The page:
Labyrinth Supervision has a list of Supervisors. You can also find Supervisors via ASLI.

Institute of Group Analysis is an interesting form of analysis if you prefer groups.

 

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NUBSLI Dossier of Disgrace

Yet another brilliant piece of work by NUBSLI: A dossier cataloging the disaster that is National Framework Agreements for interpreting services in the UK.

This makes grim reading and is a stark reminder of what life is like for those receiving interpreting services via an agency, whether you’re Deaf or a professional trying to deliver a service. And highlights what it is like working on the ground as a Sign Language Interpreter.

If you haven’t read this yet, here’s a reminder. Stick it down as CPD and start talking and campaigning about the recommendations.

DSA Survey – respond now!

Another consultation related post and one you must have heard of by now. It has been posted everywhere. It is SO important, I’m reposting.

DSA and student funding is a hot topic right now. Whether you work with students or not, fill it in. We can’t sit back and hear or experience problems without saying something.

Deaf or hard of hearing and in Uni, use a CSW or interpreter, started in 2016 or 2017 and study full time? Fill out this part of the survey. BSL translations available.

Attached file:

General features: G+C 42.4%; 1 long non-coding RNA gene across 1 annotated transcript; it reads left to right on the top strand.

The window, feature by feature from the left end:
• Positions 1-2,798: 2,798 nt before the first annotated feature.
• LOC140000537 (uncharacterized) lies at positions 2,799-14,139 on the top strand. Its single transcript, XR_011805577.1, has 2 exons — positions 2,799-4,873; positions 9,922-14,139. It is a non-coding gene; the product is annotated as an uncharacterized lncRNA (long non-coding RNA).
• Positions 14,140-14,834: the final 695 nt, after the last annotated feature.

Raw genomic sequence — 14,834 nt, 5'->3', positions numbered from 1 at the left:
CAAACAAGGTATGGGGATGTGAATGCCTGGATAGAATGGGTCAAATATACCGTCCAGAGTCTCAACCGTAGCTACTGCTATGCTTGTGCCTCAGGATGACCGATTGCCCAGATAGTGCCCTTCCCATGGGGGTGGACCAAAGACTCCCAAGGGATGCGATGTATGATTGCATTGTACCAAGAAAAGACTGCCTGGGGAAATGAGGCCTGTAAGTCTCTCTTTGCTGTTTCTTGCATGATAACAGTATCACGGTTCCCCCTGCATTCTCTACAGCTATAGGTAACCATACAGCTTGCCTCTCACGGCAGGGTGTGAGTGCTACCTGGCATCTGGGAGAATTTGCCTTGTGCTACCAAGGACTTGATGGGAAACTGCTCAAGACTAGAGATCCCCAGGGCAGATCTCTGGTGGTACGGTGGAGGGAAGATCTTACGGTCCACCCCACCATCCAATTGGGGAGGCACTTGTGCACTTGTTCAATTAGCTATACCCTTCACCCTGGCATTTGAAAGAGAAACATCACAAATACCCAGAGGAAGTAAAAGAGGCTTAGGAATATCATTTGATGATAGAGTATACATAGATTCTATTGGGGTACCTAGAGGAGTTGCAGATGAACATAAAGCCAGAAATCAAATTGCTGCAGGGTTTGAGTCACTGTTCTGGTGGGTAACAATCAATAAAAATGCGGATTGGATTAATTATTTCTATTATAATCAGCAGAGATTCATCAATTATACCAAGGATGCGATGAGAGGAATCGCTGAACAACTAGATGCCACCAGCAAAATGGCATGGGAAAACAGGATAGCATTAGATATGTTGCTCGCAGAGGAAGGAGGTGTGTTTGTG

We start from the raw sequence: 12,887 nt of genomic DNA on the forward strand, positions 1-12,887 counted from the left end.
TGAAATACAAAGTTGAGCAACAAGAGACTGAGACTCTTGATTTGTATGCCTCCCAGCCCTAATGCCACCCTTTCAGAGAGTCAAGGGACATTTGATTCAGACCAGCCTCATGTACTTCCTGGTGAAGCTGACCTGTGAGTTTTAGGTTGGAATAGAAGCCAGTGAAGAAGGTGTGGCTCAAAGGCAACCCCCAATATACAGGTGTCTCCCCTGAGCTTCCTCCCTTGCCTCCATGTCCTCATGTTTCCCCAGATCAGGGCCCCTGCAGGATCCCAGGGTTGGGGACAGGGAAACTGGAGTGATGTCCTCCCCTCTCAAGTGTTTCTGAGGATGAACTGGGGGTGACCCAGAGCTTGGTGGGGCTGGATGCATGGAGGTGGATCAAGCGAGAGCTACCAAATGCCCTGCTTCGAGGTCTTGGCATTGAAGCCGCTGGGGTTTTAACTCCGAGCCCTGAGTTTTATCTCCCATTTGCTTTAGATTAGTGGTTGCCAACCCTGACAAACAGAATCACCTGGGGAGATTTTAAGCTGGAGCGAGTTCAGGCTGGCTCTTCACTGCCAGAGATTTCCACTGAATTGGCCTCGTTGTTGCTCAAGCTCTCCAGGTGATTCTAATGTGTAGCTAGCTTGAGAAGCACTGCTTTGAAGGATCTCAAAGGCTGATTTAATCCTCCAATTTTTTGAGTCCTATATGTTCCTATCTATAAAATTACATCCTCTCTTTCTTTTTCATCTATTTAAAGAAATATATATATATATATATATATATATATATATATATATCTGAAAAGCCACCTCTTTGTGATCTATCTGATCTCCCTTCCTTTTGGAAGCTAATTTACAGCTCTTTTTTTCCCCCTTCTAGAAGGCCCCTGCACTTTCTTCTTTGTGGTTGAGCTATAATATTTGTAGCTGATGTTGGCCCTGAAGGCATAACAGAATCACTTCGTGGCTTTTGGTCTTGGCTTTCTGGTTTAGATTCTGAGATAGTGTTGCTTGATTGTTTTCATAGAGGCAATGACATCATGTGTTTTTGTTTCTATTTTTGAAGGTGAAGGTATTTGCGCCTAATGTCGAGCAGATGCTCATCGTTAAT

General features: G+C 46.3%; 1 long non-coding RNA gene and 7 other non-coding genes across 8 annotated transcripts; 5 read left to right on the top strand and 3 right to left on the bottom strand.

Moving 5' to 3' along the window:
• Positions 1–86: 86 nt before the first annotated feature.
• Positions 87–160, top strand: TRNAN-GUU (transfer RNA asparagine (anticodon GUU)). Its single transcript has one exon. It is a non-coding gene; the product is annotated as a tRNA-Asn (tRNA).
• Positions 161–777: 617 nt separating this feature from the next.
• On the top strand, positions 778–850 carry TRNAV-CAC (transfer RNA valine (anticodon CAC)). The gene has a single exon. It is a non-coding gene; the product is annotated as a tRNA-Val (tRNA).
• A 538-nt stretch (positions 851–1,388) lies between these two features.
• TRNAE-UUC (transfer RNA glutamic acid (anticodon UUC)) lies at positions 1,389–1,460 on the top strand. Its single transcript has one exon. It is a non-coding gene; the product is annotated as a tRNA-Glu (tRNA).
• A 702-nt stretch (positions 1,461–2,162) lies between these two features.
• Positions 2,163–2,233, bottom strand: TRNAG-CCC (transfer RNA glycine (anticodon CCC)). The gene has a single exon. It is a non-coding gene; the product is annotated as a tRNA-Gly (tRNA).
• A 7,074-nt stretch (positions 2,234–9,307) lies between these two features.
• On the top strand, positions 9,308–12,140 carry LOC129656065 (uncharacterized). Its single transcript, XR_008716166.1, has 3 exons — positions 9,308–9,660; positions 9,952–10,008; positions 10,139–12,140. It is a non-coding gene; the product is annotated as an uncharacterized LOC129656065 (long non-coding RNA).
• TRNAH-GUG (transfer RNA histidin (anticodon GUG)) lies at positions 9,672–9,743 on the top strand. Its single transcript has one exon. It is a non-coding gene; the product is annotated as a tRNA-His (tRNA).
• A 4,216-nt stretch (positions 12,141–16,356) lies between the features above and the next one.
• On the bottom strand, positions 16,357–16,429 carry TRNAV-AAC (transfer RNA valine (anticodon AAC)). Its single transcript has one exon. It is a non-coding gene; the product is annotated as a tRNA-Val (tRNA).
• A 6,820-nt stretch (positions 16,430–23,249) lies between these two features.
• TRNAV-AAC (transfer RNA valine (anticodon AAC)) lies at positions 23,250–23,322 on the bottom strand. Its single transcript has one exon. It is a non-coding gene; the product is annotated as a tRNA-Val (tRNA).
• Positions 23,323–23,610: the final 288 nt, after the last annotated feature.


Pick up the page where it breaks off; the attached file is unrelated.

We hear of problems all the time. Make them known to the excellent research team leading this and get these problems raised.

Research led by Frances Lewin at University College London with Prof Chloe Marshall and Dr Robert Adam.

DV: Tell the MoJ what you think of its interpreting contract…

Recently the excellent DeafHope team (Domestic Violence (DV) service supporting Deaf women experiencing or who have experienced DV) published a BSL (British Sign Language) clip asking people to take part in the Home Office (and Ministry of Justice) consultation on Domestic Violence.

As the video points out Deaf people can suffer worse from the journey by a lack of access to services. It may take them more time to be referred to the DeafHope service which is specialist. Deaf women can often be turned away from a refuge due a lack of Deaf access equipment (such as vibrating fire alarms, flashing light doorbells). Booking of interpreters may be refused from services such as police, courts, local DV service, CAB, housing, council services and social servies. Social workers may display a complete lack of Deaf awareness in how Deaf women communicate and relate to their children. This has sometimes also resulted in care proceedings and in the worst cases, children being taken away from parents.

One of the main issues is the MoJ (Ministry of Justice) contract for interpreting, which was the trigger for starting this blog some 6 years ago, and it has been awful. In that time we’ve seen a spoken language agency take the whole contract on and fail miserably. Cases adjourned, quality of service reduced and a reduction in fees (which has exacerbated the first two issues mentioned).